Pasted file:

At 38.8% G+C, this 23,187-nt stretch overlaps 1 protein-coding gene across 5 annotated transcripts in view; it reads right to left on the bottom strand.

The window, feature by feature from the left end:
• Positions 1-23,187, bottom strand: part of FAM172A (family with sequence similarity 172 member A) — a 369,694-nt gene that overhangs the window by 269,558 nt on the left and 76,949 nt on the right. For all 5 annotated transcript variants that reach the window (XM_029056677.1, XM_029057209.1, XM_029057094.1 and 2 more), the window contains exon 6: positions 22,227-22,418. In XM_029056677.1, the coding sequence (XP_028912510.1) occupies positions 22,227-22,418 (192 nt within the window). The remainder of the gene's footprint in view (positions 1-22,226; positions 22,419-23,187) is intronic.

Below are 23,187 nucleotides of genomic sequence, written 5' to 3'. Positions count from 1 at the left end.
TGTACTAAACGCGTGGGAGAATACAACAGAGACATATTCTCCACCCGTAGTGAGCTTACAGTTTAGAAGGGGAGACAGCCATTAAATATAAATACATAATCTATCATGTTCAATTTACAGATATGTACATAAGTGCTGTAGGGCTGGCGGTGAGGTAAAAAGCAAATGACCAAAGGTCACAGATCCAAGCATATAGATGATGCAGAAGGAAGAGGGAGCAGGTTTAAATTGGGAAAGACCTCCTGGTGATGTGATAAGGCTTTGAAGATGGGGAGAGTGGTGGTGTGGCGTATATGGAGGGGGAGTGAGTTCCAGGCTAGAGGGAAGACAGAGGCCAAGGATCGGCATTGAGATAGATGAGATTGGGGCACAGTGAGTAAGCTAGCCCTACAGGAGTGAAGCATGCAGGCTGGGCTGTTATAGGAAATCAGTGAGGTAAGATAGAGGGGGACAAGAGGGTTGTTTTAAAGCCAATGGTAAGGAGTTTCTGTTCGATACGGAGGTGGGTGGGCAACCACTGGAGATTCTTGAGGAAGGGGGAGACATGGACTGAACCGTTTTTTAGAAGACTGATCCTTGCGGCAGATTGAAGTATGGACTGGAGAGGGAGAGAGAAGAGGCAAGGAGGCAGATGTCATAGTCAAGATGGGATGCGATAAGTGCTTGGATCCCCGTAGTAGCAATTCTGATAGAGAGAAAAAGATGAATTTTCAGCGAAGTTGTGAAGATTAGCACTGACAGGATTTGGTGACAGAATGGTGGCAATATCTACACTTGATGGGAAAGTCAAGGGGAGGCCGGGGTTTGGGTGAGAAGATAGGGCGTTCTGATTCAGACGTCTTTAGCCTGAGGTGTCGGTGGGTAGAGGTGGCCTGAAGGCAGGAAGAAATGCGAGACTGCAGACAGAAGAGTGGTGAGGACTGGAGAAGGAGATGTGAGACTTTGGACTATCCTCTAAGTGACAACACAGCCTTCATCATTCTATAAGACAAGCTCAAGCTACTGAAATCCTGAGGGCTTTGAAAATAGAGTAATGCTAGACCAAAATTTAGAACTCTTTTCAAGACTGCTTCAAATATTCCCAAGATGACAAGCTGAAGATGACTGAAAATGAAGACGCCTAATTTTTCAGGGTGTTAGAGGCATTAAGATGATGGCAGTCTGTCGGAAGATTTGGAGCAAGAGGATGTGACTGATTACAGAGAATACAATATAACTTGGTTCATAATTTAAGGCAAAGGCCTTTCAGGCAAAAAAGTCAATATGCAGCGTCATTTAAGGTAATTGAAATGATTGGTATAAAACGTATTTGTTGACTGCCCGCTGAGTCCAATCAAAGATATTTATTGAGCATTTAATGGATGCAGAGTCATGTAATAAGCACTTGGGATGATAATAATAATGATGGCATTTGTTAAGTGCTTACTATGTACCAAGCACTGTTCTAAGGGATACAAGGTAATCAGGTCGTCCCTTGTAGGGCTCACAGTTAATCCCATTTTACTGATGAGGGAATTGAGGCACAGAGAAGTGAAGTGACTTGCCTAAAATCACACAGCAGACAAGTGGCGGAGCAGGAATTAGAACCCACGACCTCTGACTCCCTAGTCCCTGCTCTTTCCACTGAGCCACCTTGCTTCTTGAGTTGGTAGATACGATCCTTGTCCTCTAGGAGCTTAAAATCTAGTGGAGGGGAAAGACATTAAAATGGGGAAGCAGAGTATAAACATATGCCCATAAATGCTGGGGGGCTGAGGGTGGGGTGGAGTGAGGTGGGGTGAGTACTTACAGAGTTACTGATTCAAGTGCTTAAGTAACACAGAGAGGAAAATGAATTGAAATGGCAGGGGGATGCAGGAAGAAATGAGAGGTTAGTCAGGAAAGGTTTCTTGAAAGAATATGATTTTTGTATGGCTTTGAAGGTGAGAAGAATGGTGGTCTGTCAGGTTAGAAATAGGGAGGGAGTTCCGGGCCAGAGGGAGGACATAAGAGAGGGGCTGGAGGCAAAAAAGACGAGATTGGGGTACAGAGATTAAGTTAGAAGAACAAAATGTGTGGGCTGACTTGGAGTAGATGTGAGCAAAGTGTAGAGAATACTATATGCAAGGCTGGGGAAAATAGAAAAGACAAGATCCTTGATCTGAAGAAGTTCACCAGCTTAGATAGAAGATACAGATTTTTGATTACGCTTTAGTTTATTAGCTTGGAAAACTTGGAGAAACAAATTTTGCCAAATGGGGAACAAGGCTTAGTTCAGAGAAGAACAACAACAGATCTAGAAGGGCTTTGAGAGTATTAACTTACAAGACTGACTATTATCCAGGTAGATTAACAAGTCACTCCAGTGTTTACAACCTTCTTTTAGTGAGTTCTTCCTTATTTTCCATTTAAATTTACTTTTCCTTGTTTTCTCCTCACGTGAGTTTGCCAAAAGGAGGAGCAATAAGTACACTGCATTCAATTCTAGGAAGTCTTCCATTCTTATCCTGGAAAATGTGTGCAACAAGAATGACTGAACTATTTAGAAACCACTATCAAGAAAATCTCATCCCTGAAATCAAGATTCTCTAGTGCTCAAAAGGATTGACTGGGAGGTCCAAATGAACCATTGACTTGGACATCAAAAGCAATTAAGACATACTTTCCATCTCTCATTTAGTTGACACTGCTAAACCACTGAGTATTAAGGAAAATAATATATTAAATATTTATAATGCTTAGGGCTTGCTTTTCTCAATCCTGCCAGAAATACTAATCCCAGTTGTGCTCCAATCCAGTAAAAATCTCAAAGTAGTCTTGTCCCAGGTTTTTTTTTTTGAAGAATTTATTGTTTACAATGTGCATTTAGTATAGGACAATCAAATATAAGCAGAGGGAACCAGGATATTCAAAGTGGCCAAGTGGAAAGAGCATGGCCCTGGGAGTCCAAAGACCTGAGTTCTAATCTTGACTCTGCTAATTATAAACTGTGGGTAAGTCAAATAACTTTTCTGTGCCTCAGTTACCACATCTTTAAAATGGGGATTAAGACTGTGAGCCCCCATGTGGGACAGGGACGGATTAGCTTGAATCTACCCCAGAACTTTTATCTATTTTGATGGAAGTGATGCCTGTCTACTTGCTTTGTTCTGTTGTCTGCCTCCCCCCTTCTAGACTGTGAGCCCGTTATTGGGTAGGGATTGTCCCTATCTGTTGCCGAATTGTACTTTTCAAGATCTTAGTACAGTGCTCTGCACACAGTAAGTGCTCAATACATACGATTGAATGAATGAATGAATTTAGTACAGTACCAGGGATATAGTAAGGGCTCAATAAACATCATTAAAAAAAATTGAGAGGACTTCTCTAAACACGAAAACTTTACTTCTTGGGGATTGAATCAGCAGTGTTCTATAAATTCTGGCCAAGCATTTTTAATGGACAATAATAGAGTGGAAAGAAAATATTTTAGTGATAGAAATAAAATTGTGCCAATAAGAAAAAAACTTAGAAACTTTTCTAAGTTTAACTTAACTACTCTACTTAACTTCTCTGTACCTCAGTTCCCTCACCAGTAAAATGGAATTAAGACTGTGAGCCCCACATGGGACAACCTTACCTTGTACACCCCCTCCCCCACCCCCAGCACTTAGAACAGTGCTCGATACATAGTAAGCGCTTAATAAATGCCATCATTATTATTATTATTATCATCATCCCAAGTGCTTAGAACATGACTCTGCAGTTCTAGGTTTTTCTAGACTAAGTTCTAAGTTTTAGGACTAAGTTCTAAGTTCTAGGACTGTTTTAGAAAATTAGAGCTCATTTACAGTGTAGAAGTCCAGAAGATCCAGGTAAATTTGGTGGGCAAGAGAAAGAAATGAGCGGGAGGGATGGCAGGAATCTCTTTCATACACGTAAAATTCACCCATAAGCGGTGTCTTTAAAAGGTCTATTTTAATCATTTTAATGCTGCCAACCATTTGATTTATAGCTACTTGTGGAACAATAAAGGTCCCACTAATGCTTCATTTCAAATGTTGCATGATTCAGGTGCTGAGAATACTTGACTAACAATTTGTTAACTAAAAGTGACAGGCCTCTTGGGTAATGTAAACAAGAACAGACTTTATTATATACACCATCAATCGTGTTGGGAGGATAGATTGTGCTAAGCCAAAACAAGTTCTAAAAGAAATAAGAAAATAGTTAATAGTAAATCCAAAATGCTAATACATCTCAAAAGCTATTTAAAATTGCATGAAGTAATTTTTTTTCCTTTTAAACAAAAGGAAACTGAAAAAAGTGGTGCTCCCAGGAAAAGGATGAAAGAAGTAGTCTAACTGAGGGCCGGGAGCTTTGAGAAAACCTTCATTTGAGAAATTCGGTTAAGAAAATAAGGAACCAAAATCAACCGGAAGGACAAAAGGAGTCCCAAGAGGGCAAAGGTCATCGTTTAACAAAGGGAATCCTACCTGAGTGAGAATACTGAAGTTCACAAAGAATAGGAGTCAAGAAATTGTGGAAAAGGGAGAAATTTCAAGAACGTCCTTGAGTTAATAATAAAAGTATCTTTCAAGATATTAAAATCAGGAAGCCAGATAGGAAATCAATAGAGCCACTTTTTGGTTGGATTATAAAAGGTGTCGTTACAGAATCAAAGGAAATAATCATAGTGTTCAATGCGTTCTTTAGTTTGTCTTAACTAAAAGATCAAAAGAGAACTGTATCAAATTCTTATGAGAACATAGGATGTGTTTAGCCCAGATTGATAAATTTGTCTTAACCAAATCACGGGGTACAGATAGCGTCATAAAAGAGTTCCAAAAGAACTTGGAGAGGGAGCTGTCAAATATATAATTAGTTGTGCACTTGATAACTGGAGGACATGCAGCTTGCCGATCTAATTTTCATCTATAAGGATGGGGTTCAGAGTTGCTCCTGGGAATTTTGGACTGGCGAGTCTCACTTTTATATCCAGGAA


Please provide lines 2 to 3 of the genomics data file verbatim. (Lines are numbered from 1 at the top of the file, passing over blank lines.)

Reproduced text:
The window, feature by feature from the left end:
• Positions 1-23,187, bottom strand: part of FAM172A (family with sequence similarity 172 member A) — a 369,694-nt gene that overhangs the window by 269,558 nt on the left and 76,949 nt on the right. For all 5 annotated transcript variants that reach the window (XM_029056677.1, XM_029057209.1, XM_029057094.1 and 2 more), the window contains exon 6: positions 22,227-22,418. In XM_029056677.1, the coding sequence (XP_028912510.1) occupies positions 22,227-22,418 (192 nt within the window). The remainder of the gene's footprint in view (positions 1-22,226; positions 22,419-23,187) is intronic.